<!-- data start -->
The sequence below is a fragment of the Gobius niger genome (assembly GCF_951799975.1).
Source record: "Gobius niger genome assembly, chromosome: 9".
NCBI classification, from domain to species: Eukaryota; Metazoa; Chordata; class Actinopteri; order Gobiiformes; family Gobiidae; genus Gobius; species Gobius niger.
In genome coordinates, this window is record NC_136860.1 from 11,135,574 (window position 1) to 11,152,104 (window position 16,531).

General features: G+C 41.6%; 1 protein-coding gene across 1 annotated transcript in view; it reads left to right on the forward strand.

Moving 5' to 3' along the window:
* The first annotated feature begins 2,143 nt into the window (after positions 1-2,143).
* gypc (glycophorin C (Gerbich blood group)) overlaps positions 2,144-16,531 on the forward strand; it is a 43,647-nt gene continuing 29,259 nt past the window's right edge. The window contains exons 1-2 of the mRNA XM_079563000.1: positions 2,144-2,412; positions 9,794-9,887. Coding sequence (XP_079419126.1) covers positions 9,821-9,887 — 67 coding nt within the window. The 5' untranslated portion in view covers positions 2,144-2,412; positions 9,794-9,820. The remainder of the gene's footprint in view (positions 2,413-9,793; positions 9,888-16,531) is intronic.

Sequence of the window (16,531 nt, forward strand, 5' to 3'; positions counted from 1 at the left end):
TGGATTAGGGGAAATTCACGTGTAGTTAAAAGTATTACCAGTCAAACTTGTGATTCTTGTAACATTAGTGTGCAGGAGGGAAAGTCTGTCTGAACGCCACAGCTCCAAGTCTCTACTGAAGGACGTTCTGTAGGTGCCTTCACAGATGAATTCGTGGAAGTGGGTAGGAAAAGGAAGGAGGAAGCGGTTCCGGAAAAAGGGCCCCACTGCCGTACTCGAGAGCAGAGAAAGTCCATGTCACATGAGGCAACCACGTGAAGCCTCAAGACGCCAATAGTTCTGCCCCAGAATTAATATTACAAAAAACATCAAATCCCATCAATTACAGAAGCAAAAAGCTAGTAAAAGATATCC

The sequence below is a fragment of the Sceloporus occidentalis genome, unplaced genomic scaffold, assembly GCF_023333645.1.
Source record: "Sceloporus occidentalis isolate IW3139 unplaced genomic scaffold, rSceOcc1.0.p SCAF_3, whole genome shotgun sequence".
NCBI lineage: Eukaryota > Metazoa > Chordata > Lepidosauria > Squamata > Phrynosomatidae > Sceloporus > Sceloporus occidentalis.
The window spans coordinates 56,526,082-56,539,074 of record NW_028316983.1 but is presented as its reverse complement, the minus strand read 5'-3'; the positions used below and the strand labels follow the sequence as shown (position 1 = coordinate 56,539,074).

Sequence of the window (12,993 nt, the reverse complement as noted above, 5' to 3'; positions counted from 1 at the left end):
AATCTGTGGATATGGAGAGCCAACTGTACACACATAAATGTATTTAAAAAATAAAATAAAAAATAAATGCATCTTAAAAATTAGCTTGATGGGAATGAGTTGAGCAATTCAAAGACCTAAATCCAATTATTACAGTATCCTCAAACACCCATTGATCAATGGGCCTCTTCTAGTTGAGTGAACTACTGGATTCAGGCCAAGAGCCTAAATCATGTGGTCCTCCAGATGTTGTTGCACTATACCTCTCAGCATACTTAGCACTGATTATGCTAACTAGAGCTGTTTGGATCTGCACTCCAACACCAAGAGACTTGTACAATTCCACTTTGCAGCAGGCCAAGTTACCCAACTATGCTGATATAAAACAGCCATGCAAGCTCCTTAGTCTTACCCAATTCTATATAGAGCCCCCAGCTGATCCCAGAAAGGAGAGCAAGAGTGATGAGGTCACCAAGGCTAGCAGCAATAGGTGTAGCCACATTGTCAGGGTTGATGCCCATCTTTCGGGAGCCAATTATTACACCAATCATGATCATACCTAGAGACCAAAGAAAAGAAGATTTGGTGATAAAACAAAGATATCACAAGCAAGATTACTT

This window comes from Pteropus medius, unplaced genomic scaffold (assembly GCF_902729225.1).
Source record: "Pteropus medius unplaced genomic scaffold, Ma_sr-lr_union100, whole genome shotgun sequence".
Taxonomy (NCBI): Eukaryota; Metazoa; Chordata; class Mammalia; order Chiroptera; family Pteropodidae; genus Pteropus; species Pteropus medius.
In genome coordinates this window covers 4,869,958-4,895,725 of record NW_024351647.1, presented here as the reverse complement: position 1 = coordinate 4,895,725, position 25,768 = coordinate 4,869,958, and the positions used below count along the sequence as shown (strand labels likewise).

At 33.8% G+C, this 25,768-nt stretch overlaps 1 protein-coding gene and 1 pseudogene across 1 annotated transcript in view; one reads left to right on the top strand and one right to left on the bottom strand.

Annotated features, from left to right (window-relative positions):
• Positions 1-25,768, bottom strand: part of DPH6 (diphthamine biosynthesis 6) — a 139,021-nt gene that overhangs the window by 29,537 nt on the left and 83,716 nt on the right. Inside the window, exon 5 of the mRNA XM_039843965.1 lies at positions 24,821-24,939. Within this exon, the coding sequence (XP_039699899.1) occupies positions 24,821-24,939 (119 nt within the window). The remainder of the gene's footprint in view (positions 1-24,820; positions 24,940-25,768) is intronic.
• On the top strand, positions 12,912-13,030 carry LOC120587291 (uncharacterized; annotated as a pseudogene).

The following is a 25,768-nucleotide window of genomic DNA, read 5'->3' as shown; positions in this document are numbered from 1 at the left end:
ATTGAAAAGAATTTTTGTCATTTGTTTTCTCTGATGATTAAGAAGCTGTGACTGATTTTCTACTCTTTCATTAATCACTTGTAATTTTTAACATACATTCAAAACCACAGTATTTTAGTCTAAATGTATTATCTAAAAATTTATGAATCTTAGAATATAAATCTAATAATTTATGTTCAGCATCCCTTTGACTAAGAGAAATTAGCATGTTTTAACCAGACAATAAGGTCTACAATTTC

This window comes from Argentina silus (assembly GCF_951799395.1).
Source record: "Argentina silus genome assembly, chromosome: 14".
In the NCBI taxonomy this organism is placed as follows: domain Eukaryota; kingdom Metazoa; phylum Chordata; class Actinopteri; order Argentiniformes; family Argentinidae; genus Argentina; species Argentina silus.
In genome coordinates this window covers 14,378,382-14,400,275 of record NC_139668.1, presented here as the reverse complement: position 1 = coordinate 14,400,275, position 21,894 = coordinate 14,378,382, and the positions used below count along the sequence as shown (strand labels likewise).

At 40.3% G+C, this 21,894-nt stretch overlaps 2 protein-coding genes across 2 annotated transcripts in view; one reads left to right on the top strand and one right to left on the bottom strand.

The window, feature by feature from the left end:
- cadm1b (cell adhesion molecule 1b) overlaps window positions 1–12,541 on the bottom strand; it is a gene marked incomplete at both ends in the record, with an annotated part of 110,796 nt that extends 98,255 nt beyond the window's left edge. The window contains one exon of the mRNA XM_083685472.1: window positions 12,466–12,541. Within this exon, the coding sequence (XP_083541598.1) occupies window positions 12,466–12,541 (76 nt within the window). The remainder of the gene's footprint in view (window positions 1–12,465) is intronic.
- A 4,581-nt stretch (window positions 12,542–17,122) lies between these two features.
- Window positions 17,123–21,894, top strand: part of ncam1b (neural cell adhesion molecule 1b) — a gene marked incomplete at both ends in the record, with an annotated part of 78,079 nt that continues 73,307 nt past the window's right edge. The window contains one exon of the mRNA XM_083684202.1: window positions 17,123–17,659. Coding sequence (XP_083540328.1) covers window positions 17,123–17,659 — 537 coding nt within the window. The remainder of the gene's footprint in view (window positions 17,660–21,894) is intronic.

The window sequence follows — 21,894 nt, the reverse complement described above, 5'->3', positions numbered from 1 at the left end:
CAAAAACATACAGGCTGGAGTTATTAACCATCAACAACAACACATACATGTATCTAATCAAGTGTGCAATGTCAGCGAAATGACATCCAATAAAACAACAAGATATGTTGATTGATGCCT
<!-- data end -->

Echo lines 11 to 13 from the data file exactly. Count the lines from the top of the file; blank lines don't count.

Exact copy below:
The sequence below is a fragment of the Sceloporus occidentalis genome, unplaced genomic scaffold, assembly GCF_023333645.1.
Source record: "Sceloporus occidentalis isolate IW3139 unplaced genomic scaffold, rSceOcc1.0.p SCAF_3, whole genome shotgun sequence".
NCBI lineage: Eukaryota > Metazoa > Chordata > Lepidosauria > Squamata > Phrynosomatidae > Sceloporus > Sceloporus occidentalis.